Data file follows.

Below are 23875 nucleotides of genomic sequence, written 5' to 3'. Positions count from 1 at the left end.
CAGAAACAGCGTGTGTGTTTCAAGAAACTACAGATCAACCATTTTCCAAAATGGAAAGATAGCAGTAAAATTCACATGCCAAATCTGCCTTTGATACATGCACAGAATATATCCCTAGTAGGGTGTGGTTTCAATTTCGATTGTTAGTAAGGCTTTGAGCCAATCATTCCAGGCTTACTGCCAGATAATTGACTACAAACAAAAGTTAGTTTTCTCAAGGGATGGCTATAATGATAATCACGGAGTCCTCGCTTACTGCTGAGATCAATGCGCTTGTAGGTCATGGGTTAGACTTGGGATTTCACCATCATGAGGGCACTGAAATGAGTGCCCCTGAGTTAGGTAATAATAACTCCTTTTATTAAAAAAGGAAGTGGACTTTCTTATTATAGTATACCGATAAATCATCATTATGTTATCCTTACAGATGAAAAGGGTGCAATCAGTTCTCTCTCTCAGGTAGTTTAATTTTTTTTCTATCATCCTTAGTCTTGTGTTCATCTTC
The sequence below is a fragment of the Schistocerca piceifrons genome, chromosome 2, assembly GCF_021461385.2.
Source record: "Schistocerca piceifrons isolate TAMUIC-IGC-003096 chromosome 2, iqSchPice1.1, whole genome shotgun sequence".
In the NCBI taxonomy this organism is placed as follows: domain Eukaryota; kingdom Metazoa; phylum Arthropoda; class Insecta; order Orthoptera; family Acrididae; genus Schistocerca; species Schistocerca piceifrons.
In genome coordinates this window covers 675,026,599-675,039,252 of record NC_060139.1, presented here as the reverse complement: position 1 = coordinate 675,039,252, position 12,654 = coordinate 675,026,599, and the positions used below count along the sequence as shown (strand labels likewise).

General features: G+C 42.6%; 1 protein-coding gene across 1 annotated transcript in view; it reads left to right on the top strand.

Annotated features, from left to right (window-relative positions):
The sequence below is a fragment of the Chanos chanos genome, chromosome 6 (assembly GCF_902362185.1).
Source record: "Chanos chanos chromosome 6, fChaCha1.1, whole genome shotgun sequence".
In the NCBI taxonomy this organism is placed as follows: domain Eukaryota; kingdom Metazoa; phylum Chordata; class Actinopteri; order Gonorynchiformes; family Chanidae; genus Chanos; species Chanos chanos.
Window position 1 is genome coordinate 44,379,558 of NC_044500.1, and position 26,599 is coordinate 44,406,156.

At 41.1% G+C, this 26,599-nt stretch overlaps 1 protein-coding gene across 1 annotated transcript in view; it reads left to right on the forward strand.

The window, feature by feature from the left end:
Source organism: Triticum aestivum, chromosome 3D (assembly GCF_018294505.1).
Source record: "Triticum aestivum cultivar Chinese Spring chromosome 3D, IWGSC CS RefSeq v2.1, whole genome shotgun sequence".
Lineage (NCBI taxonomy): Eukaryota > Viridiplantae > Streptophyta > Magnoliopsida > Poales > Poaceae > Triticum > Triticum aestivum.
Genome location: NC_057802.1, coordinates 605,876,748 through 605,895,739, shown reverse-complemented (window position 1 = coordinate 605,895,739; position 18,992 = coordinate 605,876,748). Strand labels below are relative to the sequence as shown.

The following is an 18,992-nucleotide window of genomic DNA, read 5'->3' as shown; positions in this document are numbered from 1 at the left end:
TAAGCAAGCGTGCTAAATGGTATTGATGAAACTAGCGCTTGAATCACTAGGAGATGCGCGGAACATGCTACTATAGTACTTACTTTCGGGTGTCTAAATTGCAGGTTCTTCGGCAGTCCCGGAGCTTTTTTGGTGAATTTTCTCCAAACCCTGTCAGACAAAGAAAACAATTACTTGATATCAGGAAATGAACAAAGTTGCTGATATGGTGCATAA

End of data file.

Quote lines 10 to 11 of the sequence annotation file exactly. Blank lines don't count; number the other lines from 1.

Source record: "Chanos chanos chromosome 6, fChaCha1.1, whole genome shotgun sequence".
In the NCBI taxonomy this organism is placed as follows: domain Eukaryota; kingdom Metazoa; phylum Chordata; class Actinopteri; order Gonorynchiformes; family Chanidae; genus Chanos; species Chanos chanos.